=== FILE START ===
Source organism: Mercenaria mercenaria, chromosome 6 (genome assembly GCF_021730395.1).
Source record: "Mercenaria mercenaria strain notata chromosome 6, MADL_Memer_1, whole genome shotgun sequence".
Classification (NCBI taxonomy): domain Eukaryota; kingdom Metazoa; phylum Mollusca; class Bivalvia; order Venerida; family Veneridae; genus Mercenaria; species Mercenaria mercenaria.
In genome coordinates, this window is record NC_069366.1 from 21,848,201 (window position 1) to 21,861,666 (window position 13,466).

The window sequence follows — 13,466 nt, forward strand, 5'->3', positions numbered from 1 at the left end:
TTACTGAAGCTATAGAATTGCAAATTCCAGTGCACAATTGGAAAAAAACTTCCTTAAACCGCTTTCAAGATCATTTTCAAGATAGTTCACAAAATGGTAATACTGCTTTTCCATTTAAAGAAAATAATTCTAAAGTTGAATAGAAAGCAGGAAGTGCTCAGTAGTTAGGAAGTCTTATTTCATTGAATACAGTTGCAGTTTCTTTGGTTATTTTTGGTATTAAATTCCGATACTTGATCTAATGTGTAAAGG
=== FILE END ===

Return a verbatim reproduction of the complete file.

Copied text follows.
Source organism: Mercenaria mercenaria, chromosome 6 (genome assembly GCF_021730395.1).
Source record: "Mercenaria mercenaria strain notata chromosome 6, MADL_Memer_1, whole genome shotgun sequence".
Classification (NCBI taxonomy): domain Eukaryota; kingdom Metazoa; phylum Mollusca; class Bivalvia; order Venerida; family Veneridae; genus Mercenaria; species Mercenaria mercenaria.
In genome coordinates, this window is record NC_069366.1 from 21,848,201 (window position 1) to 21,861,666 (window position 13,466).

The window sequence follows — 13,466 nt, forward strand, 5'->3', positions numbered from 1 at the left end:
TTACTGAAGCTATAGAATTGCAAATTCCAGTGCACAATTGGAAAAAAACTTCCTTAAACCGCTTTCAAGATCATTTTCAAGATAGTTCACAAAATGGTAATACTGCTTTTCCATTTAAAGAAAATAATTCTAAAGTTGAATAGAAAGCAGGAAGTGCTCAGTAGTTAGGAAGTCTTATTTCATTGAATACAGTTGCAGTTTCTTTGGTTATTTTTGGTATTAAATTCCGATACTTGATCTAATGTGTAAAGG